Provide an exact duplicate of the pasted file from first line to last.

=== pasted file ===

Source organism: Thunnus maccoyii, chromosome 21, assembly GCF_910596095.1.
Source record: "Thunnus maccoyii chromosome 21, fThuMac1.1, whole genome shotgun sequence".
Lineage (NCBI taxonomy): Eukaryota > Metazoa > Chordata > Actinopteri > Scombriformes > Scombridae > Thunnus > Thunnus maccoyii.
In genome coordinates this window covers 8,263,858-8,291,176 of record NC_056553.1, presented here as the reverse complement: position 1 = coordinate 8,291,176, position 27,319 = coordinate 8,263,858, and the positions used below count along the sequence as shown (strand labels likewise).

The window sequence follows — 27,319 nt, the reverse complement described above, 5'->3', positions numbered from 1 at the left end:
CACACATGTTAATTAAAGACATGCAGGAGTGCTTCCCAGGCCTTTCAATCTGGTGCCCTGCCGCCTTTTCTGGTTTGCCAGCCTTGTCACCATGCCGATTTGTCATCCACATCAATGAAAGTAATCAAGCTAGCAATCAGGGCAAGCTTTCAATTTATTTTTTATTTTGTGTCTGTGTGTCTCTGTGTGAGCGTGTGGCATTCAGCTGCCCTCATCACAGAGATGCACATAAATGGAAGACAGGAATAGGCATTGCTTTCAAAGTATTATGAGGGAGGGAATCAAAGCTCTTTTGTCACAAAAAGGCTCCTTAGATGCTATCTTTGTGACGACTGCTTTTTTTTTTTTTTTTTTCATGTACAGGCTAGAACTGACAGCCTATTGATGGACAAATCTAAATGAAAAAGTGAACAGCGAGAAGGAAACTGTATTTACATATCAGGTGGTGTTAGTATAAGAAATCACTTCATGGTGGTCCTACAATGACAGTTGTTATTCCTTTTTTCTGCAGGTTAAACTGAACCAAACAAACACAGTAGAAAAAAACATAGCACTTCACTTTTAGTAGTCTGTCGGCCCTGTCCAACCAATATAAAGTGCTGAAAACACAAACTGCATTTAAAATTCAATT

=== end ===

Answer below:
Source organism: Thunnus maccoyii, chromosome 21, assembly GCF_910596095.1.
Source record: "Thunnus maccoyii chromosome 21, fThuMac1.1, whole genome shotgun sequence".
Lineage (NCBI taxonomy): Eukaryota > Metazoa > Chordata > Actinopteri > Scombriformes > Scombridae > Thunnus > Thunnus maccoyii.
In genome coordinates this window covers 8,263,858-8,291,176 of record NC_056553.1, presented here as the reverse complement: position 1 = coordinate 8,291,176, position 27,319 = coordinate 8,263,858, and the positions used below count along the sequence as shown (strand labels likewise).

The window sequence follows — 27,319 nt, the reverse complement described above, 5'->3', positions numbered from 1 at the left end:
CACACATGTTAATTAAAGACATGCAGGAGTGCTTCCCAGGCCTTTCAATCTGGTGCCCTGCCGCCTTTTCTGGTTTGCCAGCCTTGTCACCATGCCGATTTGTCATCCACATCAATGAAAGTAATCAAGCTAGCAATCAGGGCAAGCTTTCAATTTATTTTTTATTTTGTGTCTGTGTGTCTCTGTGTGAGCGTGTGGCATTCAGCTGCCCTCATCACAGAGATGCACATAAATGGAAGACAGGAATAGGCATTGCTTTCAAAGTATTATGAGGGAGGGAATCAAAGCTCTTTTGTCACAAAAAGGCTCCTTAGATGCTATCTTTGTGACGACTGCTTTTTTTTTTTTTTTTTTCATGTACAGGCTAGAACTGACAGCCTATTGATGGACAAATCTAAATGAAAAAGTGAACAGCGAGAAGGAAACTGTATTTACATATCAGGTGGTGTTAGTATAAGAAATCACTTCATGGTGGTCCTACAATGACAGTTGTTATTCCTTTTTTCTGCAGGTTAAACTGAACCAAACAAACACAGTAGAAAAAAACATAGCACTTCACTTTTAGTAGTCTGTCGGCCCTGTCCAACCAATATAAAGTGCTGAAAACACAAACTGCATTTAAAATTCAATT